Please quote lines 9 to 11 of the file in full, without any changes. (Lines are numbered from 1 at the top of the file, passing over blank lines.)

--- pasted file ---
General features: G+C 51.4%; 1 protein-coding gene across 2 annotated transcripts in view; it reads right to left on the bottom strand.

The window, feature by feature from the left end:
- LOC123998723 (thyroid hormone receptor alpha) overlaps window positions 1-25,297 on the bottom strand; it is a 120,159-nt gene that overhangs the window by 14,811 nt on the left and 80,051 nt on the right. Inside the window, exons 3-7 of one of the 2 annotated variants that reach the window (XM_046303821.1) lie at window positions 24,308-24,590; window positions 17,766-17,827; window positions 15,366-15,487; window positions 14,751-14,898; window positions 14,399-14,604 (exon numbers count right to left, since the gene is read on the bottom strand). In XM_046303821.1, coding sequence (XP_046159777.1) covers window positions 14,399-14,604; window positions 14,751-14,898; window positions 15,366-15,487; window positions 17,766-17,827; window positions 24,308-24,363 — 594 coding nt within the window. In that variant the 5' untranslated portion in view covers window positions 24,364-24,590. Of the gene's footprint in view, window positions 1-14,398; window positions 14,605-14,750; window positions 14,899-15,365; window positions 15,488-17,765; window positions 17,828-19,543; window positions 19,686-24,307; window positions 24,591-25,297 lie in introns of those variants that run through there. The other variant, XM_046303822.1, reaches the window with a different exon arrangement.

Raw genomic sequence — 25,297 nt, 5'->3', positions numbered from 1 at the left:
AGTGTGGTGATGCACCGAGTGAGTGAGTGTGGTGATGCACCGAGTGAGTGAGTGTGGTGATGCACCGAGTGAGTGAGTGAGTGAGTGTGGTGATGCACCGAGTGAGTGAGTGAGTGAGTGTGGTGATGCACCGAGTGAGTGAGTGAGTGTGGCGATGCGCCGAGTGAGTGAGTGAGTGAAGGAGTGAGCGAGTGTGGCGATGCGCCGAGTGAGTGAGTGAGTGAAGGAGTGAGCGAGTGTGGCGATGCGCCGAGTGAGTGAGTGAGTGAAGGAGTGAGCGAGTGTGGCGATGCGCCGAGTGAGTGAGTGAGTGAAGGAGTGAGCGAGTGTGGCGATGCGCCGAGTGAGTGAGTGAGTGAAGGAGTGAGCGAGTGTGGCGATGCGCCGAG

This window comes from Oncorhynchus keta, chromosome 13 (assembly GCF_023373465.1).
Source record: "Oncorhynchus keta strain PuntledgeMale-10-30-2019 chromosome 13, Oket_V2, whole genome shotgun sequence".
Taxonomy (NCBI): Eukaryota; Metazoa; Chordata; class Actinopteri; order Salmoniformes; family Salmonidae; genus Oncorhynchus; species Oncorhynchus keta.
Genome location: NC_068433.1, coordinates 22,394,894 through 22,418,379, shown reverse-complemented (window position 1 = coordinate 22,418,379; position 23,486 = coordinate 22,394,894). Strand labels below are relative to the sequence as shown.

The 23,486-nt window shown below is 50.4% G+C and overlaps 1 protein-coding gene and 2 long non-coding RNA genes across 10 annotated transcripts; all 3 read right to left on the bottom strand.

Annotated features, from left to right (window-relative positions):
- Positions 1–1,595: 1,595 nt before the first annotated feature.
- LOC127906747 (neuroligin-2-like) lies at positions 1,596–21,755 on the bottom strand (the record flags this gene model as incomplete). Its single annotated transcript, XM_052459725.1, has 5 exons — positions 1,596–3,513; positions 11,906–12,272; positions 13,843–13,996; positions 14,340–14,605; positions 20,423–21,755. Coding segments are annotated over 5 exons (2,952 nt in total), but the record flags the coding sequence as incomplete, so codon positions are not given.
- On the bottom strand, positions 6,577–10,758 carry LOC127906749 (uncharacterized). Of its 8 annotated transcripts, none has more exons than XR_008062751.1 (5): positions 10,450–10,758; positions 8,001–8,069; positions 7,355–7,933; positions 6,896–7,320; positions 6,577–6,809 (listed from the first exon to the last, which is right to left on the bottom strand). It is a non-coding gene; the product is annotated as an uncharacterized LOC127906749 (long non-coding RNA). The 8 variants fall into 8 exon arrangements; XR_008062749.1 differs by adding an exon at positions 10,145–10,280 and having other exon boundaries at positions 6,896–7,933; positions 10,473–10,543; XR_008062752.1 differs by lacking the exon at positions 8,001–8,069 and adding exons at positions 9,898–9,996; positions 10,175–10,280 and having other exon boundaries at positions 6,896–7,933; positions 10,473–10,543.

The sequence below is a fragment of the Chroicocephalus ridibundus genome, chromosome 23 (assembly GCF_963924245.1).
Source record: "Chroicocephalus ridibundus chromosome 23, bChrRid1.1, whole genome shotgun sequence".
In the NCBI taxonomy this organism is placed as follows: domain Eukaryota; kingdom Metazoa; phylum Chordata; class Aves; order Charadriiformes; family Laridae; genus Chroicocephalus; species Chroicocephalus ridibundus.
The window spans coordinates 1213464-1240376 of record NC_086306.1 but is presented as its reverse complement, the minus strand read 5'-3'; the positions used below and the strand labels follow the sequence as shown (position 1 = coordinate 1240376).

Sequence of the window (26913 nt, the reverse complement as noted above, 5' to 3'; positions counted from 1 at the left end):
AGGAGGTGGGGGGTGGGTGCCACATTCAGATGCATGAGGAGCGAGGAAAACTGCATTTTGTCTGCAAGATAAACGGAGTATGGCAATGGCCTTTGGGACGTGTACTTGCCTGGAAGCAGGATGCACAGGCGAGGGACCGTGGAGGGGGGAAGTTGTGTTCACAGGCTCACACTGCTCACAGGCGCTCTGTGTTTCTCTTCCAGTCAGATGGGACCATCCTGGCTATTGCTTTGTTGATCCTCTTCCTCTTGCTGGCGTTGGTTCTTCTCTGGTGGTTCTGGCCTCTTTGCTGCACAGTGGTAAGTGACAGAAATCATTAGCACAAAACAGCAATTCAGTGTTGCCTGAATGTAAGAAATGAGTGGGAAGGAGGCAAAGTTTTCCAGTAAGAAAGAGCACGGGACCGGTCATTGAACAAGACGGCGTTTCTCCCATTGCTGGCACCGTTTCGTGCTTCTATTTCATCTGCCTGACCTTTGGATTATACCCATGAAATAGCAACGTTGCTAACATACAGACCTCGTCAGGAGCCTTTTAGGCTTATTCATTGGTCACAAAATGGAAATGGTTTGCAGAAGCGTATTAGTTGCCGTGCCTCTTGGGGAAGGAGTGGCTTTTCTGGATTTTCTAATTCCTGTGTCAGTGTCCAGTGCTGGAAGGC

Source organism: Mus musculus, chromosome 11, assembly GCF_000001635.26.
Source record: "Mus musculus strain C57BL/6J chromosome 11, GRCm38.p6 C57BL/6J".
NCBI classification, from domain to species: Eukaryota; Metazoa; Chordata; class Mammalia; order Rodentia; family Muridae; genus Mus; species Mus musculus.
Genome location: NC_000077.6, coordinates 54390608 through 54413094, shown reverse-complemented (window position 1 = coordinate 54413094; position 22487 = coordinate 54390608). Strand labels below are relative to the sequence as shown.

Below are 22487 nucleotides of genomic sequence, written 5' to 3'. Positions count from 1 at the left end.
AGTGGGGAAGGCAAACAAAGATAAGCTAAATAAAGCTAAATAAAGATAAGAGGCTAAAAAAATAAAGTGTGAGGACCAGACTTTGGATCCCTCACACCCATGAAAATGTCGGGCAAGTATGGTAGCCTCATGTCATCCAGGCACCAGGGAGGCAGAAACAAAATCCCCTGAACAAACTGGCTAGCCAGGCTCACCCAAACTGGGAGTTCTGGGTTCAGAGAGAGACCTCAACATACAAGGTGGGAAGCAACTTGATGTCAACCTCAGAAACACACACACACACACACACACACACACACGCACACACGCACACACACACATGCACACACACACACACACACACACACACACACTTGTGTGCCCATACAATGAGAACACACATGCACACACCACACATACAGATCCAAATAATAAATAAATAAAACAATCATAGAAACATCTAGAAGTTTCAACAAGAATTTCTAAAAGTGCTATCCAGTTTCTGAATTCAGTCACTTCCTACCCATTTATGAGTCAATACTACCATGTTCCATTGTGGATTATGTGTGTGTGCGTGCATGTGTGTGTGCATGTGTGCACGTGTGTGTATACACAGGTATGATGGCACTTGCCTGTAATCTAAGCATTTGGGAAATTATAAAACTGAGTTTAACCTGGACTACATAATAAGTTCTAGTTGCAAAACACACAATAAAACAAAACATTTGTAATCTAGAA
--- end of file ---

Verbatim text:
Genome location: NC_068433.1, coordinates 22,394,894 through 22,418,379, shown reverse-complemented (window position 1 = coordinate 22,418,379; position 23,486 = coordinate 22,394,894). Strand labels below are relative to the sequence as shown.

The 23,486-nt window shown below is 50.4% G+C and overlaps 1 protein-coding gene and 2 long non-coding RNA genes across 10 annotated transcripts; all 3 read right to left on the bottom strand.

Annotated features, from left to right (window-relative positions):